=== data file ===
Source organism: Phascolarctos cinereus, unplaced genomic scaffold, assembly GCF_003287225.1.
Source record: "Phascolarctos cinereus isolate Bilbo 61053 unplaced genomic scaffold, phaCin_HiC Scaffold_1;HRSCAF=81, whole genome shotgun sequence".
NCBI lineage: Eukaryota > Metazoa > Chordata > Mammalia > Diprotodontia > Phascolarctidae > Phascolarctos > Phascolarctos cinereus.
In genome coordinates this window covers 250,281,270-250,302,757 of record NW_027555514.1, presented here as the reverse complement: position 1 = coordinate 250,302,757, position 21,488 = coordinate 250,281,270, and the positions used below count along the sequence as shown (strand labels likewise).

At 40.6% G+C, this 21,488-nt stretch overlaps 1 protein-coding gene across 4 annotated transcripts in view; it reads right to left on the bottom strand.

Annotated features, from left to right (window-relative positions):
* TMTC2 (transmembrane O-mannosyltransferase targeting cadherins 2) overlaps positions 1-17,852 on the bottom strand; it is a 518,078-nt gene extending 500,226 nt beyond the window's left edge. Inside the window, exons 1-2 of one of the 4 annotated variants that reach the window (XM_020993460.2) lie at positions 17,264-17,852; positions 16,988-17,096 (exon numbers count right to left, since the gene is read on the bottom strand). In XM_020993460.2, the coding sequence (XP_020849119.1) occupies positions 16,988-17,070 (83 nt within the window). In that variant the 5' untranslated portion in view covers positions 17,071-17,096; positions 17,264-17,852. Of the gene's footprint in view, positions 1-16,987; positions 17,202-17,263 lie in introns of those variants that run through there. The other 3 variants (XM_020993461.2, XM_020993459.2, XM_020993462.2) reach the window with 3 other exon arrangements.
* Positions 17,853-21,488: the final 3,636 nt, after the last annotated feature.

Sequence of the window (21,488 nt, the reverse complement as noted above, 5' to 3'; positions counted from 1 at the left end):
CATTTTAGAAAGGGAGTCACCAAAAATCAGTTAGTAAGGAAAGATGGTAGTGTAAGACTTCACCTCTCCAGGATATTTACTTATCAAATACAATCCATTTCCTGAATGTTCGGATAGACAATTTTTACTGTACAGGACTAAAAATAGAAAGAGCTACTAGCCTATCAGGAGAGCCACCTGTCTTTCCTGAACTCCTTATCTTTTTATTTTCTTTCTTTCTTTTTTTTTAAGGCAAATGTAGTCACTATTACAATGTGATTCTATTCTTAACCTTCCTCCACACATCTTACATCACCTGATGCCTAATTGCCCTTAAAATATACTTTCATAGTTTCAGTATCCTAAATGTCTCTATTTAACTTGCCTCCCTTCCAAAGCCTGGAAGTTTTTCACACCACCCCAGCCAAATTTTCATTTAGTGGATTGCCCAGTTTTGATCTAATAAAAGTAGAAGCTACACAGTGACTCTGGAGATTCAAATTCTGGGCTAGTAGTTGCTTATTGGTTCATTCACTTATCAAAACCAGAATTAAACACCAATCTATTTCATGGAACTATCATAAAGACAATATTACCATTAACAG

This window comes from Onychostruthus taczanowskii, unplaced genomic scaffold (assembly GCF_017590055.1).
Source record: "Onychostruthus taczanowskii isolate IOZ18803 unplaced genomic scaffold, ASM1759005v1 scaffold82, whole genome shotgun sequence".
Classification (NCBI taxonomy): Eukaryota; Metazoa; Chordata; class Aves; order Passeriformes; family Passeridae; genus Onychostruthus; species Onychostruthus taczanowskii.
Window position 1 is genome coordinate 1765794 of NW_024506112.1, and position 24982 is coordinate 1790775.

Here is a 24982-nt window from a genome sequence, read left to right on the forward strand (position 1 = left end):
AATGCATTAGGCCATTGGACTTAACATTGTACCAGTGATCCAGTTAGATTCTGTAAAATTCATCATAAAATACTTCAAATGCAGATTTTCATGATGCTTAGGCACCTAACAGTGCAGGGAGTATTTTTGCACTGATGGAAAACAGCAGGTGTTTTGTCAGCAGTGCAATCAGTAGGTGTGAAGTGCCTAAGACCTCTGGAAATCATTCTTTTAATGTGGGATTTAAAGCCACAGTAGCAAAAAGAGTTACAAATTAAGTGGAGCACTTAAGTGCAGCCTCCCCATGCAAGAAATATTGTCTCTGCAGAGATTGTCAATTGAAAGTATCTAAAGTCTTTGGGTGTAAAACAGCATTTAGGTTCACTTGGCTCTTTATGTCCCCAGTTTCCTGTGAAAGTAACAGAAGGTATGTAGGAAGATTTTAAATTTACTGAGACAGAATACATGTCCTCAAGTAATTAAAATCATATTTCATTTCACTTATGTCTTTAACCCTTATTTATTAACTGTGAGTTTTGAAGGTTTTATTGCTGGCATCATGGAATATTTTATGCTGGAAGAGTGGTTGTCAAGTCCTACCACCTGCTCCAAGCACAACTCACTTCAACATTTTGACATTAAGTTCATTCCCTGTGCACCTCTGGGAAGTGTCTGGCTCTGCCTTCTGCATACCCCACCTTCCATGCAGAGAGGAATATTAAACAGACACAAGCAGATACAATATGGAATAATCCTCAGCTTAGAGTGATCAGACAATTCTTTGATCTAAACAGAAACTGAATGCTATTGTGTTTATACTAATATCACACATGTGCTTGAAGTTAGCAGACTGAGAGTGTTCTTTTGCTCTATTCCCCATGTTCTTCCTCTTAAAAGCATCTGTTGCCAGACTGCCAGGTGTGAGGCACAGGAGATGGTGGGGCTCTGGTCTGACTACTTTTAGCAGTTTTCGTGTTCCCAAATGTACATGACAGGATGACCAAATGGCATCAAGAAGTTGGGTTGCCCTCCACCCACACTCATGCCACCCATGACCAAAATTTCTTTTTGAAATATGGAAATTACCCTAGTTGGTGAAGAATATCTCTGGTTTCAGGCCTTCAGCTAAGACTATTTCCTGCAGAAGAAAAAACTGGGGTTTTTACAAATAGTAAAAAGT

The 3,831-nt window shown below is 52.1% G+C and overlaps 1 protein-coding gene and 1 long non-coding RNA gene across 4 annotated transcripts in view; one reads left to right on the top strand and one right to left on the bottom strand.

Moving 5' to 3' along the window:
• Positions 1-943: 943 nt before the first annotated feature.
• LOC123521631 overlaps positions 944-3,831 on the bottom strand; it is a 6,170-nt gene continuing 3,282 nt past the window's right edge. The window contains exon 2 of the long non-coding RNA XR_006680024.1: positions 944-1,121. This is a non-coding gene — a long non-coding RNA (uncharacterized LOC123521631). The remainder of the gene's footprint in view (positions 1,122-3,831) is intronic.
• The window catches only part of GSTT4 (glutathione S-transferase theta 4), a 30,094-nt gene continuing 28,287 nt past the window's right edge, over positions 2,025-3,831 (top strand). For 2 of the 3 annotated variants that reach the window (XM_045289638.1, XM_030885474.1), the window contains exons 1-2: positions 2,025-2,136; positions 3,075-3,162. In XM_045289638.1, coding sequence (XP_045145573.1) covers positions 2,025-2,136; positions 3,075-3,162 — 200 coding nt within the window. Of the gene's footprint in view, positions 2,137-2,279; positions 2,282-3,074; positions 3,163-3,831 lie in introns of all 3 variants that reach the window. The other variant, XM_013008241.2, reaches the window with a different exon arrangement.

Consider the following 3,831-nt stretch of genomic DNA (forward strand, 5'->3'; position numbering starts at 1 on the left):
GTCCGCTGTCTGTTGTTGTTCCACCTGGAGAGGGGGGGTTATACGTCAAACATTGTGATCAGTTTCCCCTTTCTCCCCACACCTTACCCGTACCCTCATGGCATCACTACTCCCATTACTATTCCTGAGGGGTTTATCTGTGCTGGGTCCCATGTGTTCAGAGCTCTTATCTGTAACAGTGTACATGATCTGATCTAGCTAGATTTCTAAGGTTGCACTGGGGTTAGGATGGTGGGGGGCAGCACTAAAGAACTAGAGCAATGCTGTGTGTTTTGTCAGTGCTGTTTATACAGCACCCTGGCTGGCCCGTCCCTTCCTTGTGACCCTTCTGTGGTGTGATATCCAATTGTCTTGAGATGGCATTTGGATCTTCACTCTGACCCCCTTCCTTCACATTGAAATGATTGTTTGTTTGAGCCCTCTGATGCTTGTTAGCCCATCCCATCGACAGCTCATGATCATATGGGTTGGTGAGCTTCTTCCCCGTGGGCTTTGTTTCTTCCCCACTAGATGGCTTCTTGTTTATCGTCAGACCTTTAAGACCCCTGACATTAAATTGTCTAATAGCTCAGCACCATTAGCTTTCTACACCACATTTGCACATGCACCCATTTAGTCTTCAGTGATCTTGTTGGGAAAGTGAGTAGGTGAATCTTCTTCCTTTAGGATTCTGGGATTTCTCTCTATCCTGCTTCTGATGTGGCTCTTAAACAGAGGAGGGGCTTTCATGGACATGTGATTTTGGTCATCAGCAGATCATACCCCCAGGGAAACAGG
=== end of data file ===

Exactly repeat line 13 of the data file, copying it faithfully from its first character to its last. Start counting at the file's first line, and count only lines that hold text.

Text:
Classification (NCBI taxonomy): Eukaryota; Metazoa; Chordata; class Aves; order Passeriformes; family Passeridae; genus Onychostruthus; species Onychostruthus taczanowskii.